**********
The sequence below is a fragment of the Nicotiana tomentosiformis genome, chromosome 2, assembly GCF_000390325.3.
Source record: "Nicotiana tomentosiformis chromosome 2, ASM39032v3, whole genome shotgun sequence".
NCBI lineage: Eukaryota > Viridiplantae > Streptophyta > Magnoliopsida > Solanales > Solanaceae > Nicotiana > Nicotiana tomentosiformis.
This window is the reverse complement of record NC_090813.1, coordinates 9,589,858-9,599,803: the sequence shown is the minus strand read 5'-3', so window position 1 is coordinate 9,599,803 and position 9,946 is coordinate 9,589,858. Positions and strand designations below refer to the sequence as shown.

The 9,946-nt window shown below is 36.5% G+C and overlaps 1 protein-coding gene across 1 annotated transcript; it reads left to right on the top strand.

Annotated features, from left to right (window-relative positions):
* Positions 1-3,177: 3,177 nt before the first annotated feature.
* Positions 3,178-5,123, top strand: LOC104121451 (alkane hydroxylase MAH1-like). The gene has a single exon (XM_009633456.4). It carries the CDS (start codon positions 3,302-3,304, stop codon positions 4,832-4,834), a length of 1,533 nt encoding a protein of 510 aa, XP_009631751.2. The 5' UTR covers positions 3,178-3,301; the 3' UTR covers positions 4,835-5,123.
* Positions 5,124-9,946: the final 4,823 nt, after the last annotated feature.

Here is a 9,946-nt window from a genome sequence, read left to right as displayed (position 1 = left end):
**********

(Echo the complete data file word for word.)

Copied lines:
The sequence below is a fragment of the Nicotiana tomentosiformis genome, chromosome 2, assembly GCF_000390325.3.
Source record: "Nicotiana tomentosiformis chromosome 2, ASM39032v3, whole genome shotgun sequence".
NCBI lineage: Eukaryota > Viridiplantae > Streptophyta > Magnoliopsida > Solanales > Solanaceae > Nicotiana > Nicotiana tomentosiformis.
This window is the reverse complement of record NC_090813.1, coordinates 9,589,858-9,599,803: the sequence shown is the minus strand read 5'-3', so window position 1 is coordinate 9,599,803 and position 9,946 is coordinate 9,589,858. Positions and strand designations below refer to the sequence as shown.

The 9,946-nt window shown below is 36.5% G+C and overlaps 1 protein-coding gene across 1 annotated transcript; it reads left to right on the top strand.

Annotated features, from left to right (window-relative positions):
* Positions 1-3,177: 3,177 nt before the first annotated feature.
* Positions 3,178-5,123, top strand: LOC104121451 (alkane hydroxylase MAH1-like). The gene has a single exon (XM_009633456.4). It carries the CDS (start codon positions 3,302-3,304, stop codon positions 4,832-4,834), a length of 1,533 nt encoding a protein of 510 aa, XP_009631751.2. The 5' UTR covers positions 3,178-3,301; the 3' UTR covers positions 4,835-5,123.
* Positions 5,124-9,946: the final 4,823 nt, after the last annotated feature.

Here is a 9,946-nt window from a genome sequence, read left to right as displayed (position 1 = left end):